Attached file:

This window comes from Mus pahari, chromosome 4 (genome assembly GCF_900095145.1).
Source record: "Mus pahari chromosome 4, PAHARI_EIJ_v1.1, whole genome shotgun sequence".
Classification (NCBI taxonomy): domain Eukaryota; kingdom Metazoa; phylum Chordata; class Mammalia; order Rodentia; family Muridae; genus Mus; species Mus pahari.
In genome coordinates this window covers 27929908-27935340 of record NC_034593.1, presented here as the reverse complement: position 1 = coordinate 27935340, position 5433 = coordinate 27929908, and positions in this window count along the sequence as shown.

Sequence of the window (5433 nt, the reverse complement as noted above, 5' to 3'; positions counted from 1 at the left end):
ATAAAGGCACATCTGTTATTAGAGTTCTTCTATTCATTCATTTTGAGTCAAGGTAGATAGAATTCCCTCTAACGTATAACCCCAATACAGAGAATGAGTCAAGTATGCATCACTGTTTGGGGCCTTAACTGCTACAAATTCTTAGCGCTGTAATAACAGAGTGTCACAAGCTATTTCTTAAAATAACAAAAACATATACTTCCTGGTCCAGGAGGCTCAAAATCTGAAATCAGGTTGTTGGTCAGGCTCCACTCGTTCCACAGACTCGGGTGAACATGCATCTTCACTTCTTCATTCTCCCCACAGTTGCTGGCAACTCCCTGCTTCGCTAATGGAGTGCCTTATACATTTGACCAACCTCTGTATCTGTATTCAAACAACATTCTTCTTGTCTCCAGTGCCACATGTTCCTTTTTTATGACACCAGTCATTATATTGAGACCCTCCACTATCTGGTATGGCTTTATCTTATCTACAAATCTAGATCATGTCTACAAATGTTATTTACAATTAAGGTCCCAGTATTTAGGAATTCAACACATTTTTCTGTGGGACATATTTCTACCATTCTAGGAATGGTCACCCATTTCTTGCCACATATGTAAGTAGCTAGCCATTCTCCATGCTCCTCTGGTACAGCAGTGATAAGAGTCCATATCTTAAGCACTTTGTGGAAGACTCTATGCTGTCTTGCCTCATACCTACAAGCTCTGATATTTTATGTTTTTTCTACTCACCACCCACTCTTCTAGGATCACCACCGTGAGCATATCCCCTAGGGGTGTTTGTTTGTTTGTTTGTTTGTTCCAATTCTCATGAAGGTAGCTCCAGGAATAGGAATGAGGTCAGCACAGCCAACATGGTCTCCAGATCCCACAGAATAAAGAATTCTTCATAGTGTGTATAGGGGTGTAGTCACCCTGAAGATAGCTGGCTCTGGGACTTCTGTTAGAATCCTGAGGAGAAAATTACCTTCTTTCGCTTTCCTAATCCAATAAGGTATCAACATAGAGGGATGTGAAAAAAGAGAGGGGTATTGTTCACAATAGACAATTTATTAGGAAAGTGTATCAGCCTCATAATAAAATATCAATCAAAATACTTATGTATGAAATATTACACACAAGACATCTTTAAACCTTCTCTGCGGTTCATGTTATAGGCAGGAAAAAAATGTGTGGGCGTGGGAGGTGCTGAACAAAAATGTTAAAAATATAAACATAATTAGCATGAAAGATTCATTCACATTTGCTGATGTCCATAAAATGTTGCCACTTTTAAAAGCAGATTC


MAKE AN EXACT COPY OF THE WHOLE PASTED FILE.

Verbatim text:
This window comes from Mus pahari, chromosome 4 (genome assembly GCF_900095145.1).
Source record: "Mus pahari chromosome 4, PAHARI_EIJ_v1.1, whole genome shotgun sequence".
Classification (NCBI taxonomy): domain Eukaryota; kingdom Metazoa; phylum Chordata; class Mammalia; order Rodentia; family Muridae; genus Mus; species Mus pahari.
In genome coordinates this window covers 27929908-27935340 of record NC_034593.1, presented here as the reverse complement: position 1 = coordinate 27935340, position 5433 = coordinate 27929908, and positions in this window count along the sequence as shown.

Sequence of the window (5433 nt, the reverse complement as noted above, 5' to 3'; positions counted from 1 at the left end):
ATAAAGGCACATCTGTTATTAGAGTTCTTCTATTCATTCATTTTGAGTCAAGGTAGATAGAATTCCCTCTAACGTATAACCCCAATACAGAGAATGAGTCAAGTATGCATCACTGTTTGGGGCCTTAACTGCTACAAATTCTTAGCGCTGTAATAACAGAGTGTCACAAGCTATTTCTTAAAATAACAAAAACATATACTTCCTGGTCCAGGAGGCTCAAAATCTGAAATCAGGTTGTTGGTCAGGCTCCACTCGTTCCACAGACTCGGGTGAACATGCATCTTCACTTCTTCATTCTCCCCACAGTTGCTGGCAACTCCCTGCTTCGCTAATGGAGTGCCTTATACATTTGACCAACCTCTGTATCTGTATTCAAACAACATTCTTCTTGTCTCCAGTGCCACATGTTCCTTTTTTATGACACCAGTCATTATATTGAGACCCTCCACTATCTGGTATGGCTTTATCTTATCTACAAATCTAGATCATGTCTACAAATGTTATTTACAATTAAGGTCCCAGTATTTAGGAATTCAACACATTTTTCTGTGGGACATATTTCTACCATTCTAGGAATGGTCACCCATTTCTTGCCACATATGTAAGTAGCTAGCCATTCTCCATGCTCCTCTGGTACAGCAGTGATAAGAGTCCATATCTTAAGCACTTTGTGGAAGACTCTATGCTGTCTTGCCTCATACCTACAAGCTCTGATATTTTATGTTTTTTCTACTCACCACCCACTCTTCTAGGATCACCACCGTGAGCATATCCCCTAGGGGTGTTTGTTTGTTTGTTTGTTTGTTCCAATTCTCATGAAGGTAGCTCCAGGAATAGGAATGAGGTCAGCACAGCCAACATGGTCTCCAGATCCCACAGAATAAAGAATTCTTCATAGTGTGTATAGGGGTGTAGTCACCCTGAAGATAGCTGGCTCTGGGACTTCTGTTAGAATCCTGAGGAGAAAATTACCTTCTTTCGCTTTCCTAATCCAATAAGGTATCAACATAGAGGGATGTGAAAAAAGAGAGGGGTATTGTTCACAATAGACAATTTATTAGGAAAGTGTATCAGCCTCATAATAAAATATCAATCAAAATACTTATGTATGAAATATTACACACAAGACATCTTTAAACCTTCTCTGCGGTTCATGTTATAGGCAGGAAAAAAATGTGTGGGCGTGGGAGGTGCTGAACAAAAATGTTAAAAATATAAACATAATTAGCATGAAAGATTCATTCACATTTGCTGATGTCCATAAAATGTTGCCACTTTTAAAAGCAGATTC